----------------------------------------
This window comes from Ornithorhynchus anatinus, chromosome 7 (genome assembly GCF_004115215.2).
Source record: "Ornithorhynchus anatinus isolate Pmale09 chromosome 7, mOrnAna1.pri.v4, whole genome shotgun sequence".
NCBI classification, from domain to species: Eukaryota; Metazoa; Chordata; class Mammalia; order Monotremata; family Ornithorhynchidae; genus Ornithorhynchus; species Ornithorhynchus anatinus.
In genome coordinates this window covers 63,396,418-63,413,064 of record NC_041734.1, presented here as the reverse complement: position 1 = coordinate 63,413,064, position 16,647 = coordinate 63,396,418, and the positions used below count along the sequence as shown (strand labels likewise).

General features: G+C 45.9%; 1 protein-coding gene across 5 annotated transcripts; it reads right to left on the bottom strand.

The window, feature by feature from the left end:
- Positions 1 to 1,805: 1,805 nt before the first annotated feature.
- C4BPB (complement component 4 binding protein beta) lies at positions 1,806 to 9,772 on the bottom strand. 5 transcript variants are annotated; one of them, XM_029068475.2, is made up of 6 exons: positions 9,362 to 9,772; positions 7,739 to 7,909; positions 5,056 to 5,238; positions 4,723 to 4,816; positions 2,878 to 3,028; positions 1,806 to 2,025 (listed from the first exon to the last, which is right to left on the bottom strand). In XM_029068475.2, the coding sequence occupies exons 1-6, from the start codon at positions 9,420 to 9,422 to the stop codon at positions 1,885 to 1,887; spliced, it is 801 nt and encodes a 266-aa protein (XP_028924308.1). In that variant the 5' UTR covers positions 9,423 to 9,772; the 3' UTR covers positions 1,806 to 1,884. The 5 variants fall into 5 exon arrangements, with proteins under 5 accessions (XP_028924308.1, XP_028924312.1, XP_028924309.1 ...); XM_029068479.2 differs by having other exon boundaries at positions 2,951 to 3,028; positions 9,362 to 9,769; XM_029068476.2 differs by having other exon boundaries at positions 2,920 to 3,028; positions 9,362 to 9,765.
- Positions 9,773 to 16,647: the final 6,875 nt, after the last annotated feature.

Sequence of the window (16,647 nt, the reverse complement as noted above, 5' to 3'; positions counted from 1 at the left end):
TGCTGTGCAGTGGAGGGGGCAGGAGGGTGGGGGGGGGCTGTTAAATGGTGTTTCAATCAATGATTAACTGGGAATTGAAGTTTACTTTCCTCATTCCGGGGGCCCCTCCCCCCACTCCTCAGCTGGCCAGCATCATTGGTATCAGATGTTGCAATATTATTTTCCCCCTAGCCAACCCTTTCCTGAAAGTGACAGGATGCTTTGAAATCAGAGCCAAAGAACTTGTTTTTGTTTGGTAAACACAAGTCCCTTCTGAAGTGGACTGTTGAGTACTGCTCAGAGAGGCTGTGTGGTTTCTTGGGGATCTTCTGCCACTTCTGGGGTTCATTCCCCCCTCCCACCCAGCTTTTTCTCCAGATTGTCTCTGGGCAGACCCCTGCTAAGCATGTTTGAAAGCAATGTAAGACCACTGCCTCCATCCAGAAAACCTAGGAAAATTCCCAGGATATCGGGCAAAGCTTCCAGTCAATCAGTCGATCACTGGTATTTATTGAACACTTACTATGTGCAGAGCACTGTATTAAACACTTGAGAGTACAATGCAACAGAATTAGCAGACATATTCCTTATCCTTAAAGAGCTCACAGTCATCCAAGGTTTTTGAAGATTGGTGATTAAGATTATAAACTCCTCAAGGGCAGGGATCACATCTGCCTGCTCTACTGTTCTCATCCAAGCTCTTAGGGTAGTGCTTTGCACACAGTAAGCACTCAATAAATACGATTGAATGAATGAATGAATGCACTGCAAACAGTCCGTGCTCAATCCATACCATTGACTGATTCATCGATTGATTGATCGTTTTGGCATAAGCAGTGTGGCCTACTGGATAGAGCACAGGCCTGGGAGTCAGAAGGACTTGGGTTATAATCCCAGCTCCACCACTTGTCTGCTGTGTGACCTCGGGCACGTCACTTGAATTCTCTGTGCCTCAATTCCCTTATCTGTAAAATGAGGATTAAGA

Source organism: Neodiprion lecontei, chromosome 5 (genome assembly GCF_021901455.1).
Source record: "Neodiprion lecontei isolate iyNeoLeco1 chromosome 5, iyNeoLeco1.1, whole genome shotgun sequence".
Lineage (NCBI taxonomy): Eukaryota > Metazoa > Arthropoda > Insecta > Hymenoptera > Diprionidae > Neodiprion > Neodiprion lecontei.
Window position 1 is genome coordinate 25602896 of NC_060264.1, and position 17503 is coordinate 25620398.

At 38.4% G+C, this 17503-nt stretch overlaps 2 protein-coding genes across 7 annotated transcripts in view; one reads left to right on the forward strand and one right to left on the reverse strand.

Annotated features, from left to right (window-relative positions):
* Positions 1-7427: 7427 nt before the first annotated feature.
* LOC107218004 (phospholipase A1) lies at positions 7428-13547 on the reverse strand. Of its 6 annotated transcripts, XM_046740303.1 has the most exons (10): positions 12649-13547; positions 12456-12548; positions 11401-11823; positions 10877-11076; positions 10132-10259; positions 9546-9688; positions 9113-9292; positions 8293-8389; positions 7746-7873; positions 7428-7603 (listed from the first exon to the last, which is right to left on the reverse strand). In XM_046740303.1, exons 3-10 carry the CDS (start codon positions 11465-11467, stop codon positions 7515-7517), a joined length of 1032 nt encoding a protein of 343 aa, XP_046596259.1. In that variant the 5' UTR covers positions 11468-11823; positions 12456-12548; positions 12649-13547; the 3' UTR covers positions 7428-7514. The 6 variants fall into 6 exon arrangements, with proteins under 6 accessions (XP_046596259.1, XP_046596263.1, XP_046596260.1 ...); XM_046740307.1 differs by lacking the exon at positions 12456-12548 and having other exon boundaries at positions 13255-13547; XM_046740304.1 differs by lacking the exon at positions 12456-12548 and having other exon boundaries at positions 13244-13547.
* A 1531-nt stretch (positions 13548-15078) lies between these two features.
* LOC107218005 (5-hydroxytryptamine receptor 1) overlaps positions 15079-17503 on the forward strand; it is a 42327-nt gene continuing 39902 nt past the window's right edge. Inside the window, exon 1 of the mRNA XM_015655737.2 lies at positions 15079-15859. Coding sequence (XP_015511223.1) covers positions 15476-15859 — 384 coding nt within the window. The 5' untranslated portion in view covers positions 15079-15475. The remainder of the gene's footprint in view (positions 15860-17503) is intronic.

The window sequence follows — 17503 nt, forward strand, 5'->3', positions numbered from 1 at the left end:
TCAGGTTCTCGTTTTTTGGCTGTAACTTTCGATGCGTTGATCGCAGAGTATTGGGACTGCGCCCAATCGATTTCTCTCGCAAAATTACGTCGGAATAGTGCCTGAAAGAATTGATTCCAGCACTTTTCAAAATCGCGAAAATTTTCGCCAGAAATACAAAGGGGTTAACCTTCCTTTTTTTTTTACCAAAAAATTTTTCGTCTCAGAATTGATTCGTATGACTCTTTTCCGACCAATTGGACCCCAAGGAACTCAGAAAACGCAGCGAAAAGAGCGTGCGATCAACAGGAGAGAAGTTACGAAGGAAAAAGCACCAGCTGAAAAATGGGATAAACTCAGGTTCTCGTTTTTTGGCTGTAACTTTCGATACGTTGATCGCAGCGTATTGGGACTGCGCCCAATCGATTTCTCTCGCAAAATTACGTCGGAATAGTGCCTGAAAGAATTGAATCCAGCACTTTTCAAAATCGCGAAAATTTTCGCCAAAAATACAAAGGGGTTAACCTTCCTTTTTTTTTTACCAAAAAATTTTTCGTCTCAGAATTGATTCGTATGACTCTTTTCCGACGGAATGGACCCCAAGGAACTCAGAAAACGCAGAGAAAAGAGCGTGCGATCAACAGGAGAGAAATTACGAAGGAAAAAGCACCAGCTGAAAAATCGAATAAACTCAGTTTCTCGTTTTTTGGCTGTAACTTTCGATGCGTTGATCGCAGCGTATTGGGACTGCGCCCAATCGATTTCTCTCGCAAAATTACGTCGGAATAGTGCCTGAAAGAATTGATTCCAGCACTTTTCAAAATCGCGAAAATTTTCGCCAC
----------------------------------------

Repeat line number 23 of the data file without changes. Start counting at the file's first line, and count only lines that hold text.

TCAGGTTCTCGTTTTTTGGCTGTAACTTTCGATGCGTTGATCGCAGAGTATTGGGACTGCGCCCAATCGATTTCTCTCGCAAAATTACGTCGGAATAGTGCCTGAAAGAATTGATTCCAGCACTTTTCAAAATCGCGAAAATTTTCGCCAGAAATACAAAGGGGTTAACCTTCCTTTTTTTTTTACCAAAAAATTTTTCGTCTCAGAATTGATTCGTATGACTCTTTTCCGACCAATTGGACCCCAAGGAACTCAGAAAACGCAGCGAAAAGAGCGTGCGATCAACAGGAGAGAAGTTACGAAGGAAAAAGCACCAGCTGAAAAATGGGATAAACTCAGGTTCTCGTTTTTTGGCTGTAACTTTCGATACGTTGATCGCAGCGTATTGGGACTGCGCCCAATCGATTTCTCTCGCAAAATTACGTCGGAATAGTGCCTGAAAGAATTGAATCCAGCACTTTTCAAAATCGCGAAAATTTTCGCCAAAAATACAAAGGGGTTAACCTTCCTTTTTTTTTTACCAAAAAATTTTTCGTCTCAGAATTGATTCGTATGACTCTTTTCCGACGGAATGGACCCCAAGGAACTCAGAAAACGCAGAGAAAAGAGCGTGCGATCAACAGGAGAGAAATTACGAAGGAAAAAGCACCAGCTGAAAAATCGAATAAACTCAGTTTCTCGTTTTTTGGCTGTAACTTTCGATGCGTTGATCGCAGCGTATTGGGACTGCGCCCAATCGATTTCTCTCGCAAAATTACGTCGGAATAGTGCCTGAAAGAATTGATTCCAGCACTTTTCAAAATCGCGAAAATTTTCGCCAC